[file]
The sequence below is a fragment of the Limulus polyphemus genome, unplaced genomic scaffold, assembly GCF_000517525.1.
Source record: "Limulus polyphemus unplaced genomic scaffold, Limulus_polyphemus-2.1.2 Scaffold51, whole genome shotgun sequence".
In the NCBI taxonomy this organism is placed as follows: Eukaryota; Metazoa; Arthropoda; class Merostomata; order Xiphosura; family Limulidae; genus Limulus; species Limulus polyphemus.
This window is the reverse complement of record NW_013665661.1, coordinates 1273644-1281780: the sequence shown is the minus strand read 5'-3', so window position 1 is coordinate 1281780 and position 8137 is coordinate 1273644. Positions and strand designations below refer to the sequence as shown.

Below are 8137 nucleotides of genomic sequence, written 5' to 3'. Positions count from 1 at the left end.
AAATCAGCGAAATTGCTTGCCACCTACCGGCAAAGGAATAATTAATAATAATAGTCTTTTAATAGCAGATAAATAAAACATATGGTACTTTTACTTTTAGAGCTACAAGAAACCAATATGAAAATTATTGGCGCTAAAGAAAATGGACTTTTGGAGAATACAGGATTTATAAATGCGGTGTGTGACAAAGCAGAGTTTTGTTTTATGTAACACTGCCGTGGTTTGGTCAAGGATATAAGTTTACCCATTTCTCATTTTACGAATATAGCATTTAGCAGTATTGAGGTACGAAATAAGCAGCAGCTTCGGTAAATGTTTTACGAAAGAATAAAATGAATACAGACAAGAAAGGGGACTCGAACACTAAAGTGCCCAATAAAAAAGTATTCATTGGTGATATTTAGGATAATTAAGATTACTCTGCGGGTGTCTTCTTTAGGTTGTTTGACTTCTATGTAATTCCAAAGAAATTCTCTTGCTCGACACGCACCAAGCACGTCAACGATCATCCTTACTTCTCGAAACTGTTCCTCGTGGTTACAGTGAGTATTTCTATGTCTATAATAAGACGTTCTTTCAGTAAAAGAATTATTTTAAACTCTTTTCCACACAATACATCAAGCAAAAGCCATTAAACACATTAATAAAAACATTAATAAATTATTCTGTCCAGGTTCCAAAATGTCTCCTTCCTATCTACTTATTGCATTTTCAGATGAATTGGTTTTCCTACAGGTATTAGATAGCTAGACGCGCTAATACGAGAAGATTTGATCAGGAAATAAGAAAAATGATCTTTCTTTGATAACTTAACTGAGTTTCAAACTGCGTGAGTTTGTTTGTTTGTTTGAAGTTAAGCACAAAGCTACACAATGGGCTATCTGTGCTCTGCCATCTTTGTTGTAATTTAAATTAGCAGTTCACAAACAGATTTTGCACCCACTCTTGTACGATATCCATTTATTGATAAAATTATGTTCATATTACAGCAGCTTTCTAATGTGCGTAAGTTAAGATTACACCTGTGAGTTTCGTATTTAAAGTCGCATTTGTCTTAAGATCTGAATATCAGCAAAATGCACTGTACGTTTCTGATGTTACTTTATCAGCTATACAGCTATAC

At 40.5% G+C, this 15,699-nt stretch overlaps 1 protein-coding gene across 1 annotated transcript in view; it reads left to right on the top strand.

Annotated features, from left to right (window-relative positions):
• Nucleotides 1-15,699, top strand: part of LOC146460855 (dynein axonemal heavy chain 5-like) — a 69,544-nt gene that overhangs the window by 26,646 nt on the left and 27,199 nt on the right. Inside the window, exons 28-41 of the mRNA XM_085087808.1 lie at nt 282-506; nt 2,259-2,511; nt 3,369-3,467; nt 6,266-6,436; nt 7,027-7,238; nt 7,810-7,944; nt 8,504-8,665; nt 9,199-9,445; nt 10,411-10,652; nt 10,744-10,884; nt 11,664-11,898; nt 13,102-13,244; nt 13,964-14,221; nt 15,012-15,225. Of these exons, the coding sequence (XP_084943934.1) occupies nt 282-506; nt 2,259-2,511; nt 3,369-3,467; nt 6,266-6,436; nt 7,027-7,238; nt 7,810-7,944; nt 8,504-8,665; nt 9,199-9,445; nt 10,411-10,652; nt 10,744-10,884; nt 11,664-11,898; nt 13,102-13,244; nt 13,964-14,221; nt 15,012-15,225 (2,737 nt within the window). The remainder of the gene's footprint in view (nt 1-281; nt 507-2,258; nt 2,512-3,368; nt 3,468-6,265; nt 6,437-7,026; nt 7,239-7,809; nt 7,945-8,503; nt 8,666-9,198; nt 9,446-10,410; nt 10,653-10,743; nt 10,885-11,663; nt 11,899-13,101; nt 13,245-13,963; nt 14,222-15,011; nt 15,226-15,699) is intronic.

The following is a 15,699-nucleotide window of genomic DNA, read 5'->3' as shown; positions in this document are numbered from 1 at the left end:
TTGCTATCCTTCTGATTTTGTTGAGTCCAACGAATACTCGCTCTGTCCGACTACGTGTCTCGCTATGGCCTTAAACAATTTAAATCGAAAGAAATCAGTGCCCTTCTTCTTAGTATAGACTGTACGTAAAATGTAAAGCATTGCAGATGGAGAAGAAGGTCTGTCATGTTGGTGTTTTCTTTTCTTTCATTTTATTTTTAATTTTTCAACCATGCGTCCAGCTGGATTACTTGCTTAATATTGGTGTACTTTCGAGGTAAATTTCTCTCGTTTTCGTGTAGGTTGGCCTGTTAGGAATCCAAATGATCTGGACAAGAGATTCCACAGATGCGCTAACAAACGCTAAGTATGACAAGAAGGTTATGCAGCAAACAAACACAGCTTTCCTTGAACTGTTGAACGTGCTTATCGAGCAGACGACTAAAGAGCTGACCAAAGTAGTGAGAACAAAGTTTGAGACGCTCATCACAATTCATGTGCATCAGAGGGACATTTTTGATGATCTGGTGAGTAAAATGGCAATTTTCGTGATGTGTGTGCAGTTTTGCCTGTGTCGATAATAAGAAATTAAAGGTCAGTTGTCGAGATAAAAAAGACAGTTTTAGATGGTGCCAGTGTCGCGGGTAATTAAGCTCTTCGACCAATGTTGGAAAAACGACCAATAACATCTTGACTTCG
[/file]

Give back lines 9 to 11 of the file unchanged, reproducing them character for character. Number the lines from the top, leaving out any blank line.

• Nucleotides 1-15,699, top strand: part of LOC146460855 (dynein axonemal heavy chain 5-like) — a 69,544-nt gene that overhangs the window by 26,646 nt on the left and 27,199 nt on the right. Inside the window, exons 28-41 of the mRNA XM_085087808.1 lie at nt 282-506; nt 2,259-2,511; nt 3,369-3,467; nt 6,266-6,436; nt 7,027-7,238; nt 7,810-7,944; nt 8,504-8,665; nt 9,199-9,445; nt 10,411-10,652; nt 10,744-10,884; nt 11,664-11,898; nt 13,102-13,244; nt 13,964-14,221; nt 15,012-15,225. Of these exons, the coding sequence (XP_084943934.1) occupies nt 282-506; nt 2,259-2,511; nt 3,369-3,467; nt 6,266-6,436; nt 7,027-7,238; nt 7,810-7,944; nt 8,504-8,665; nt 9,199-9,445; nt 10,411-10,652; nt 10,744-10,884; nt 11,664-11,898; nt 13,102-13,244; nt 13,964-14,221; nt 15,012-15,225 (2,737 nt within the window). The remainder of the gene's footprint in view (nt 1-281; nt 507-2,258; nt 2,512-3,368; nt 3,468-6,265; nt 6,437-7,026; nt 7,239-7,809; nt 7,945-8,503; nt 8,666-9,198; nt 9,446-10,410; nt 10,653-10,743; nt 10,885-11,663; nt 11,899-13,101; nt 13,245-13,963; nt 14,222-15,011; nt 15,226-15,699) is intronic.

The following is a 15,699-nucleotide window of genomic DNA, read 5'->3' as shown; positions in this document are numbered from 1 at the left end:
TTGCTATCCTTCTGATTTTGTTGAGTCCAACGAATACTCGCTCTGTCCGACTACGTGTCTCGCTATGGCCTTAAACAATTTAAATCGAAAGAAATCAGTGCCCTTCTTCTTAGTATAGACTGTACGTAAAATGTAAAGCATTGCAGATGGAGAAGAAGGTCTGTCATGTTGGTGTTTTCTTTTCTTTCATTTTATTTTTAATTTTTCAACCATGCGTCCAGCTGGATTACTTGCTTAATATTGGTGTACTTTCGAGGTAAATTTCTCTCGTTTTCGTGTAGGTTGGCCTGTTAGGAATCCAAATGATCTGGACAAGAGATTCCACAGATGCGCTAACAAACGCTAAGTATGACAAGAAGGTTATGCAGCAAACAAACACAGCTTTCCTTGAACTGTTGAACGTGCTTATCGAGCAGACGACTAAAGAGCTGACCAAAGTAGTGAGAACAAAGTTTGAGACGCTCATCACAATTCATGTGCATCAGAGGGACATTTTTGATGATCTGGTGAGTAAAATGGCAATTTTCGTGATGTGTGTGCAGTTTTGCCTGTGTCGATAATAAGAAATTAAAGGTCAGTTGTCGAGATAAAAAAGACAGTTTTAGATGGTGCCAGTGTCGCGGGTAATTAAGCTCTTCGACCAATGTTGGAAAAACGACCAATAACATCTTGACTTCG